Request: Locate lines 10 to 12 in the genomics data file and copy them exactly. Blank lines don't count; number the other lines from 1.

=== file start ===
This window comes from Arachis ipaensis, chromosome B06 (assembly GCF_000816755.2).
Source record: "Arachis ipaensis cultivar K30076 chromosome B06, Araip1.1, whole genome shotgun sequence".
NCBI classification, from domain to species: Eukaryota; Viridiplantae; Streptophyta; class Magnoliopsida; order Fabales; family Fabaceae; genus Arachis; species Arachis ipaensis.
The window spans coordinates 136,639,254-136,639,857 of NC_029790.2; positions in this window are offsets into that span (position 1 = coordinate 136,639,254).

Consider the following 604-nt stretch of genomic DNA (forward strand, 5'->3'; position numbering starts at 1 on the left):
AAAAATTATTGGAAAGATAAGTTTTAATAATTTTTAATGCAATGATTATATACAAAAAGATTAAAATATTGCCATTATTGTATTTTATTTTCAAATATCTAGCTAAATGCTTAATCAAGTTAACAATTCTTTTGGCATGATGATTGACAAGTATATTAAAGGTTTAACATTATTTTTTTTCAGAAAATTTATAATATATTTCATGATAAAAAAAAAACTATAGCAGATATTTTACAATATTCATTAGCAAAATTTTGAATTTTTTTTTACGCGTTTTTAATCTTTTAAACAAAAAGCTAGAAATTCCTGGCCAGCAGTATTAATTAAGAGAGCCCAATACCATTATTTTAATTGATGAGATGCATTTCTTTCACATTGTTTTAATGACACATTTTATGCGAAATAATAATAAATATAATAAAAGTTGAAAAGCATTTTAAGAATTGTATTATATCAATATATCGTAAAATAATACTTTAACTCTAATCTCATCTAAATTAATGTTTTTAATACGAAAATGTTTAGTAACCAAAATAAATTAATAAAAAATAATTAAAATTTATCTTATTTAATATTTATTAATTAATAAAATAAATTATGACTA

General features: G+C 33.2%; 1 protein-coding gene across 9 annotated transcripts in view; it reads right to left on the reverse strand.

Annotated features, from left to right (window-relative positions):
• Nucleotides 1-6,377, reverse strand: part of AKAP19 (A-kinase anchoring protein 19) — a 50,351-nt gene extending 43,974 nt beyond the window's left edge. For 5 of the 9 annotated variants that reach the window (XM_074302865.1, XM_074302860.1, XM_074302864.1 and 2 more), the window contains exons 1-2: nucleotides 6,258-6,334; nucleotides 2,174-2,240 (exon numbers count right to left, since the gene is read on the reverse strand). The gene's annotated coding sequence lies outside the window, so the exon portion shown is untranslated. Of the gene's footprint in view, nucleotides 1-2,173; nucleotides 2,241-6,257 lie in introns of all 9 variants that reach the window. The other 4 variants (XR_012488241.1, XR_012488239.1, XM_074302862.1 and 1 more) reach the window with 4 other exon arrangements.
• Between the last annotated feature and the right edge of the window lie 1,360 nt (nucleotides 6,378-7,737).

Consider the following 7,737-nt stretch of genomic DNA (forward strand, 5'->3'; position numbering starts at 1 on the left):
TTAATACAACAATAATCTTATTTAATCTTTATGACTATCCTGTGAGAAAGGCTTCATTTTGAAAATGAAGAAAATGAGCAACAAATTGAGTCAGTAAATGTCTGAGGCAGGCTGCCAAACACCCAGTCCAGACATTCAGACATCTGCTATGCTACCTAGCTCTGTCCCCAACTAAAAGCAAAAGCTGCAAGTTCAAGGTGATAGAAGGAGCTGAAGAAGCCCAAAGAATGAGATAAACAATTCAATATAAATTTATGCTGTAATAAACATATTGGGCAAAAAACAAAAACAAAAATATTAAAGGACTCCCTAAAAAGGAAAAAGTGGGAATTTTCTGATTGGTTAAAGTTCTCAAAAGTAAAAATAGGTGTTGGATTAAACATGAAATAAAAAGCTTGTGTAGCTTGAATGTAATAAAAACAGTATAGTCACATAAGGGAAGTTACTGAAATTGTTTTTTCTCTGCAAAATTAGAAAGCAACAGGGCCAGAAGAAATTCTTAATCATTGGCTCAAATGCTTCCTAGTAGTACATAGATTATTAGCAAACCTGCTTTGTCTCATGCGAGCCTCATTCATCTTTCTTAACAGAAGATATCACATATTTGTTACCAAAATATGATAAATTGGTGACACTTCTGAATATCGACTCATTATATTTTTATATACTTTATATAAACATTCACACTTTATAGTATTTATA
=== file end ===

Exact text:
• Between the last annotated feature and the right edge of the window lie 1,360 nt (nucleotides 6,378-7,737).

Consider the following 7,737-nt stretch of genomic DNA (forward strand, 5'->3'; position numbering starts at 1 on the left):
TTAATACAACAATAATCTTATTTAATCTTTATGACTATCCTGTGAGAAAGGCTTCATTTTGAAAATGAAGAAAATGAGCAACAAATTGAGTCAGTAAATGTCTGAGGCAGGCTGCCAAACACCCAGTCCAGACATTCAGACATCTGCTATGCTACCTAGCTCTGTCCCCAACTAAAAGCAAAAGCTGCAAGTTCAAGGTGATAGAAGGAGCTGAAGAAGCCCAAAGAATGAGATAAACAATTCAATATAAATTTATGCTGTAATAAACATATTGGGCAAAAAACAAAAACAAAAATATTAAAGGACTCCCTAAAAAGGAAAAAGTGGGAATTTTCTGATTGGTTAAAGTTCTCAAAAGTAAAAATAGGTGTTGGATTAAACATGAAATAAAAAGCTTGTGTAGCTTGAATGTAATAAAAACAGTATAGTCACATAAGGGAAGTTACTGAAATTGTTTTTTCTCTGCAAAATTAGAAAGCAACAGGGCCAGAAGAAATTCTTAATCATTGGCTCAAATGCTTCCTAGTAGTACATAGATTATTAGCAAACCTGCTTTGTCTCATGCGAGCCTCATTCATCTTTCTTAACAGAAGATATCACATATTTGTTACCAAAATATGATAAATTGGTGACACTTCTGAATATCGACTCATTATATTTTTATATACTTTATATAAACATTCACACTTTATAGTATTTATA